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Depositionary Practices in the Landscape: New Research from the Vale of Pickering, UK
Amy Gray Jones  1@  , Nick Overton  2@  , Barry Taylor  1, *@  
1 : Dept. History and Archaeology, University of Chester
2 : University of Manchester [Manchester]  -  Website
Oxford Rd, Manchester M13 9PL -  Royaume-Uni
* : Corresponding author

There is now a significant body of evidence for the deliberate treatment and deposition of certain artefacts and materials during the European Mesolithic. In Britain, much of the evidence comes from the early Mesolithic site of Star Carr (N. Yorkshire), where large assemblages of animal bone, antler, and osseous material culture were deliberately deposited into wetlands adjacent to an area of settlement. The lack of comparable assemblages from sites in the surrounding area has led to Star Carr being seen as unique in its local landscape, which has influenced the way that we have come to understand the depositionary practices that were taking place.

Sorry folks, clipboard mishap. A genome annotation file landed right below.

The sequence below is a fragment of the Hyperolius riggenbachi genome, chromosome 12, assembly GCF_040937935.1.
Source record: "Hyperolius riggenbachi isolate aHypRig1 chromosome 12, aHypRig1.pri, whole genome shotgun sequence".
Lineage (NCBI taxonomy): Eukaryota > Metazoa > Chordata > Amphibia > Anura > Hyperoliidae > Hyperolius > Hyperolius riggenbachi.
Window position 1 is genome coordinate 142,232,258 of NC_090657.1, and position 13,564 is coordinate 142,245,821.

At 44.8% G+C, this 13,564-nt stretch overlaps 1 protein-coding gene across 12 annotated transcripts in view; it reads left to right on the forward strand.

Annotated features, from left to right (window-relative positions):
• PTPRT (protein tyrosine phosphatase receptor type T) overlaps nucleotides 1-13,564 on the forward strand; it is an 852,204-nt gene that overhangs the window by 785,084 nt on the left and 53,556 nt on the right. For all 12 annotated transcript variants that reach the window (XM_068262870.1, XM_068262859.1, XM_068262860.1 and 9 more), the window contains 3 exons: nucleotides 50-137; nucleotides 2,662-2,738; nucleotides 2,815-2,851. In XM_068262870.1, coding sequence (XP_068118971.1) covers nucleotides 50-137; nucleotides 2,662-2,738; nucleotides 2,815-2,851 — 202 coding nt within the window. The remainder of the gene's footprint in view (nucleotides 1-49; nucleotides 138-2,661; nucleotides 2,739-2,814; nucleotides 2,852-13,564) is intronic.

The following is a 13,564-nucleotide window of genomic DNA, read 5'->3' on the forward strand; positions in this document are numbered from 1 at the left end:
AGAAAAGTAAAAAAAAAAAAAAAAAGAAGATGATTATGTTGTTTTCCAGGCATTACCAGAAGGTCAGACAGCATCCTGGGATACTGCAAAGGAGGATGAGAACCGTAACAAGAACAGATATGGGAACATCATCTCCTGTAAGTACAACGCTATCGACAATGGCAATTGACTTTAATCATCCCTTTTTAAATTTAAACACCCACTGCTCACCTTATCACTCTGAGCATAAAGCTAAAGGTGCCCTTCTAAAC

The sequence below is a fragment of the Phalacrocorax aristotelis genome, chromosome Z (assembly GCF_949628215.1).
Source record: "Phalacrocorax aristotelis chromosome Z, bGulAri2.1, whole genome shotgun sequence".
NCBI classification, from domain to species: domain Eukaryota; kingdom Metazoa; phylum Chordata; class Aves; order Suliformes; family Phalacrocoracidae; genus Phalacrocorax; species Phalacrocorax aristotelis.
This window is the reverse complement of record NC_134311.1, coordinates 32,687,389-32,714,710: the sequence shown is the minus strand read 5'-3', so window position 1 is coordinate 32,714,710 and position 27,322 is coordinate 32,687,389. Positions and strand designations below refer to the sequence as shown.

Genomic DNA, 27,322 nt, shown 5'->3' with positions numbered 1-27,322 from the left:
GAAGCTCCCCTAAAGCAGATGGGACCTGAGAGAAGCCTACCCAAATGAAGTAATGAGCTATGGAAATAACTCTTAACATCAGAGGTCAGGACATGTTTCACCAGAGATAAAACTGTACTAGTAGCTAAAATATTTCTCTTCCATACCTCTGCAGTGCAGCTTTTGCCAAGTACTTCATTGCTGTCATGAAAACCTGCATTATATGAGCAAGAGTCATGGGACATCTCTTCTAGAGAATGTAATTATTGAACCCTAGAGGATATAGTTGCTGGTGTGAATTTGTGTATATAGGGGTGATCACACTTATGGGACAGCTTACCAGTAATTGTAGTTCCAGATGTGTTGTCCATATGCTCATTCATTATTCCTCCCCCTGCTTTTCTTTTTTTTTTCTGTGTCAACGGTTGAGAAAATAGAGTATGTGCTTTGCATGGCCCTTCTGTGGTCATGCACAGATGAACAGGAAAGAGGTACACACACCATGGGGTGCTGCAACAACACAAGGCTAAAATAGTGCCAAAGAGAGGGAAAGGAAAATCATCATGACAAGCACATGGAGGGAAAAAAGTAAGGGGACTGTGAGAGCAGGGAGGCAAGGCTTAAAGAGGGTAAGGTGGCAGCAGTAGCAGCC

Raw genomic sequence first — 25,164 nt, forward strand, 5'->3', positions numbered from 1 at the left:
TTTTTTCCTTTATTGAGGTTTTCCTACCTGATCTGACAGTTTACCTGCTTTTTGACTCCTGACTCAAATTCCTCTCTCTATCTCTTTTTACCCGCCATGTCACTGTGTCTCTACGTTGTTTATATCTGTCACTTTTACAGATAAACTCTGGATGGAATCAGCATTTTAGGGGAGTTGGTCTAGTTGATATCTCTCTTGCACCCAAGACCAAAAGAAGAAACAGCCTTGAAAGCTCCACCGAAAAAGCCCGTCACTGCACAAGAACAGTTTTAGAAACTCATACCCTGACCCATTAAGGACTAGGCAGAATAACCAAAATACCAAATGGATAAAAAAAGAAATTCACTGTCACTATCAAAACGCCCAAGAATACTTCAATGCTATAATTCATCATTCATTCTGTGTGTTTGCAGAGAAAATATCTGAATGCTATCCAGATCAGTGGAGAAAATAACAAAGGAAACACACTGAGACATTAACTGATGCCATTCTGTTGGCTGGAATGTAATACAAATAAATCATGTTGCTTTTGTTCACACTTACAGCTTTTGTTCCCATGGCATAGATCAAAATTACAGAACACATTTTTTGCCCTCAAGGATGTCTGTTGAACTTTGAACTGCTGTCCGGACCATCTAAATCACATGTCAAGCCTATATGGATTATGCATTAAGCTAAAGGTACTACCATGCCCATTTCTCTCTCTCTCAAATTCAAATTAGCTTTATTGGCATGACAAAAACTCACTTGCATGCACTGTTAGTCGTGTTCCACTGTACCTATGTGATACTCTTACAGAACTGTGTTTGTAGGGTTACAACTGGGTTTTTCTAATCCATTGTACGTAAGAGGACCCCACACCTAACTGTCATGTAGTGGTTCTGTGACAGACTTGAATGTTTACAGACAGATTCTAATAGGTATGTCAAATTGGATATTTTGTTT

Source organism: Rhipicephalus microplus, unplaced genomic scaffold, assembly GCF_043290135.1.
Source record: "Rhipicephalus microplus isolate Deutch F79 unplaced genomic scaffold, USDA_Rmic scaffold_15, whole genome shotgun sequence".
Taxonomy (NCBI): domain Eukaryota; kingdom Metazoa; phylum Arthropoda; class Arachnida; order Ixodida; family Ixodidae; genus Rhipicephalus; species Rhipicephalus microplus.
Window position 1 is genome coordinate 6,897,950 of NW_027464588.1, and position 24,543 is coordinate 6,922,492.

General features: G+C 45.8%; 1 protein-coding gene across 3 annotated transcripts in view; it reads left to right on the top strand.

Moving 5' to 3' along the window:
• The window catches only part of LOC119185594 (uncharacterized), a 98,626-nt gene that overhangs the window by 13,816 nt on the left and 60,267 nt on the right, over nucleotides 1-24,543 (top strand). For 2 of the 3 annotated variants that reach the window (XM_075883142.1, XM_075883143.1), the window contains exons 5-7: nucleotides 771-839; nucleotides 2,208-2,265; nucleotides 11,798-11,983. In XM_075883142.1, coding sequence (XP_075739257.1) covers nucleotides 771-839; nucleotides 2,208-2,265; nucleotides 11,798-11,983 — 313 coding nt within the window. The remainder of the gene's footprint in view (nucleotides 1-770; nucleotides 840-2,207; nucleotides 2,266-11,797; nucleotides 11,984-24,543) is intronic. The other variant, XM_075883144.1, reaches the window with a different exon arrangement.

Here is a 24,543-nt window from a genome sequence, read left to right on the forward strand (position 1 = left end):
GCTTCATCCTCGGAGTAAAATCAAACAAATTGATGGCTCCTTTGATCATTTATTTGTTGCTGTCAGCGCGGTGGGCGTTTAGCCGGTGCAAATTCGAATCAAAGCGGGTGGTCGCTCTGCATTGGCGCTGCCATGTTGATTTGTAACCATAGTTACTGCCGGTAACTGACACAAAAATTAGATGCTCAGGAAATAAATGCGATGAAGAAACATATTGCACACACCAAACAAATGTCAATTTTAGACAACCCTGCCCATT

New excavations at the nearby site of No Name Hill have recorded evidence for the deliberate treatment and deposition of animal remains and other materials that are contemporary with the occupation of Star Carr. In addition, previous work by the authors has identified a suite of other practices at sites in the surrounding area. Bringing these together, we argue that practices of deposition extended across this landscape and formed part of people's daily interactions with plants, animals and other aspects of the Mesolithic world.

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